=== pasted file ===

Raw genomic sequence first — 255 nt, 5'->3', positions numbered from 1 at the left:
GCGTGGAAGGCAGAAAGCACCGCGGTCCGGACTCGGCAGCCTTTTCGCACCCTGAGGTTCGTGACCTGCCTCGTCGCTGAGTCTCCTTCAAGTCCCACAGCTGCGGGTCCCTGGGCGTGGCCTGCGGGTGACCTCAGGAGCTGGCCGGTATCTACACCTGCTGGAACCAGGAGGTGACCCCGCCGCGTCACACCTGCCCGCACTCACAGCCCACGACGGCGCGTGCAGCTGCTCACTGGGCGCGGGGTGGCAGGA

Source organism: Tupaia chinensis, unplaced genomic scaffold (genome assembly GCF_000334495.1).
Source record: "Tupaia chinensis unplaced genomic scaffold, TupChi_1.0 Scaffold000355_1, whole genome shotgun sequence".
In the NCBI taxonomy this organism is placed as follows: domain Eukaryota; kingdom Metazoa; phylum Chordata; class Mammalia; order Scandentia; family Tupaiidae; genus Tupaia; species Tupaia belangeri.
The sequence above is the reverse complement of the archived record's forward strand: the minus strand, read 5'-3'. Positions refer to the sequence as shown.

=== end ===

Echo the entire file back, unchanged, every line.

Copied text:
Raw genomic sequence first — 255 nt, 5'->3', positions numbered from 1 at the left:
GCGTGGAAGGCAGAAAGCACCGCGGTCCGGACTCGGCAGCCTTTTCGCACCCTGAGGTTCGTGACCTGCCTCGTCGCTGAGTCTCCTTCAAGTCCCACAGCTGCGGGTCCCTGGGCGTGGCCTGCGGGTGACCTCAGGAGCTGGCCGGTATCTACACCTGCTGGAACCAGGAGGTGACCCCGCCGCGTCACACCTGCCCGCACTCACAGCCCACGACGGCGCGTGCAGCTGCTCACTGGGCGCGGGGTGGCAGGA

Source organism: Tupaia chinensis, unplaced genomic scaffold (genome assembly GCF_000334495.1).
Source record: "Tupaia chinensis unplaced genomic scaffold, TupChi_1.0 Scaffold000355_1, whole genome shotgun sequence".
In the NCBI taxonomy this organism is placed as follows: domain Eukaryota; kingdom Metazoa; phylum Chordata; class Mammalia; order Scandentia; family Tupaiidae; genus Tupaia; species Tupaia belangeri.
The sequence above is the reverse complement of the archived record's forward strand: the minus strand, read 5'-3'. Positions refer to the sequence as shown.